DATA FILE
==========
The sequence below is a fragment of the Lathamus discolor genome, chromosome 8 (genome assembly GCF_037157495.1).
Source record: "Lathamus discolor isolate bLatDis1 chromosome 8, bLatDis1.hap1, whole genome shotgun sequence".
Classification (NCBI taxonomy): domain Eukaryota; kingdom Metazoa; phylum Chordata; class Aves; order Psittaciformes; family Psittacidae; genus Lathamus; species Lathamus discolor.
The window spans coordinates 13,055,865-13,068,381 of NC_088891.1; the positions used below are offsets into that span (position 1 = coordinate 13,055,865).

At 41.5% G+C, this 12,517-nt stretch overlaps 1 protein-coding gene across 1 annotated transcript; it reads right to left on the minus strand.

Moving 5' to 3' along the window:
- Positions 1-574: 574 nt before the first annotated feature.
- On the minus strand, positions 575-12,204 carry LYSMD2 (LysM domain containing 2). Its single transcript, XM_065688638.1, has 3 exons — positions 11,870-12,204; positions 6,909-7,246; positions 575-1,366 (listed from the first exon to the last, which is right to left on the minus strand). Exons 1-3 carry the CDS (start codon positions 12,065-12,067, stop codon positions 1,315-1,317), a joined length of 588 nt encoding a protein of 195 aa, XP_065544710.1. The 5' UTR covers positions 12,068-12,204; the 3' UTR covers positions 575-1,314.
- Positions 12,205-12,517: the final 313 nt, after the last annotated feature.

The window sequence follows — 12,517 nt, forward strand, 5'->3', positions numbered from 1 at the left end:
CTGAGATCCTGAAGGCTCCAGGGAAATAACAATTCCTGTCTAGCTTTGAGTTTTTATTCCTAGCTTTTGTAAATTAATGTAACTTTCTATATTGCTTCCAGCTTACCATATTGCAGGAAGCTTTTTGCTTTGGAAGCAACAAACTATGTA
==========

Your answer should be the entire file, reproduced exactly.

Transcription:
The sequence below is a fragment of the Lathamus discolor genome, chromosome 8 (genome assembly GCF_037157495.1).
Source record: "Lathamus discolor isolate bLatDis1 chromosome 8, bLatDis1.hap1, whole genome shotgun sequence".
Classification (NCBI taxonomy): domain Eukaryota; kingdom Metazoa; phylum Chordata; class Aves; order Psittaciformes; family Psittacidae; genus Lathamus; species Lathamus discolor.
The window spans coordinates 13,055,865-13,068,381 of NC_088891.1; the positions used below are offsets into that span (position 1 = coordinate 13,055,865).

At 41.5% G+C, this 12,517-nt stretch overlaps 1 protein-coding gene across 1 annotated transcript; it reads right to left on the minus strand.

Moving 5' to 3' along the window:
- Positions 1-574: 574 nt before the first annotated feature.
- On the minus strand, positions 575-12,204 carry LYSMD2 (LysM domain containing 2). Its single transcript, XM_065688638.1, has 3 exons — positions 11,870-12,204; positions 6,909-7,246; positions 575-1,366 (listed from the first exon to the last, which is right to left on the minus strand). Exons 1-3 carry the CDS (start codon positions 12,065-12,067, stop codon positions 1,315-1,317), a joined length of 588 nt encoding a protein of 195 aa, XP_065544710.1. The 5' UTR covers positions 12,068-12,204; the 3' UTR covers positions 575-1,314.
- Positions 12,205-12,517: the final 313 nt, after the last annotated feature.

The window sequence follows — 12,517 nt, forward strand, 5'->3', positions numbered from 1 at the left end:
CTGAGATCCTGAAGGCTCCAGGGAAATAACAATTCCTGTCTAGCTTTGAGTTTTTATTCCTAGCTTTTGTAAATTAATGTAACTTTCTATATTGCTTCCAGCTTACCATATTGCAGGAAGCTTTTTGCTTTGGAAGCAACAAACTATGTA